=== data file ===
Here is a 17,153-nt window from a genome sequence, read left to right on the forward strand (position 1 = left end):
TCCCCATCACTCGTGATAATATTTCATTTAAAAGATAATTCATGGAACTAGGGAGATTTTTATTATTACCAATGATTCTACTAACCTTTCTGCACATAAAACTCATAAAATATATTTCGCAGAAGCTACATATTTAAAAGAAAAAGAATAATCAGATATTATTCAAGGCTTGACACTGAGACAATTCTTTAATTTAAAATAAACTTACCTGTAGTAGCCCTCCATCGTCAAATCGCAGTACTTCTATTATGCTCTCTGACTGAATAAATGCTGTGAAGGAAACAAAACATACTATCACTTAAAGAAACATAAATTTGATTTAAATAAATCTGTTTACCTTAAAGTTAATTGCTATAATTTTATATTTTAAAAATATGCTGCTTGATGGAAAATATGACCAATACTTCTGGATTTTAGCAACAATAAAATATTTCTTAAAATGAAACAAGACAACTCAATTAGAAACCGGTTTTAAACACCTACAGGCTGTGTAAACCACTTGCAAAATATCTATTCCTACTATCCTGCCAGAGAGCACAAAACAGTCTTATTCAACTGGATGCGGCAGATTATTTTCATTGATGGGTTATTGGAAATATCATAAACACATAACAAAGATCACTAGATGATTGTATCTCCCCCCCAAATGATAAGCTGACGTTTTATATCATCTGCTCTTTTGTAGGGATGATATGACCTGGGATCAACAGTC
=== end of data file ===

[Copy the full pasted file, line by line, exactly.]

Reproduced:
Here is a 17,153-nt window from a genome sequence, read left to right on the forward strand (position 1 = left end):
TCCCCATCACTCGTGATAATATTTCATTTAAAAGATAATTCATGGAACTAGGGAGATTTTTATTATTACCAATGATTCTACTAACCTTTCTGCACATAAAACTCATAAAATATATTTCGCAGAAGCTACATATTTAAAAGAAAAAGAATAATCAGATATTATTCAAGGCTTGACACTGAGACAATTCTTTAATTTAAAATAAACTTACCTGTAGTAGCCCTCCATCGTCAAATCGCAGTACTTCTATTATGCTCTCTGACTGAATAAATGCTGTGAAGGAAACAAAACATACTATCACTTAAAGAAACATAAATTTGATTTAAATAAATCTGTTTACCTTAAAGTTAATTGCTATAATTTTATATTTTAAAAATATGCTGCTTGATGGAAAATATGACCAATACTTCTGGATTTTAGCAACAATAAAATATTTCTTAAAATGAAACAAGACAACTCAATTAGAAACCGGTTTTAAACACCTACAGGCTGTGTAAACCACTTGCAAAATATCTATTCCTACTATCCTGCCAGAGAGCACAAAACAGTCTTATTCAACTGGATGCGGCAGATTATTTTCATTGATGGGTTATTGGAAATATCATAAACACATAACAAAGATCACTAGATGATTGTATCTCCCCCCCAAATGATAAGCTGACGTTTTATATCATCTGCTCTTTTGTAGGGATGATATGACCTGGGATCAACAGTC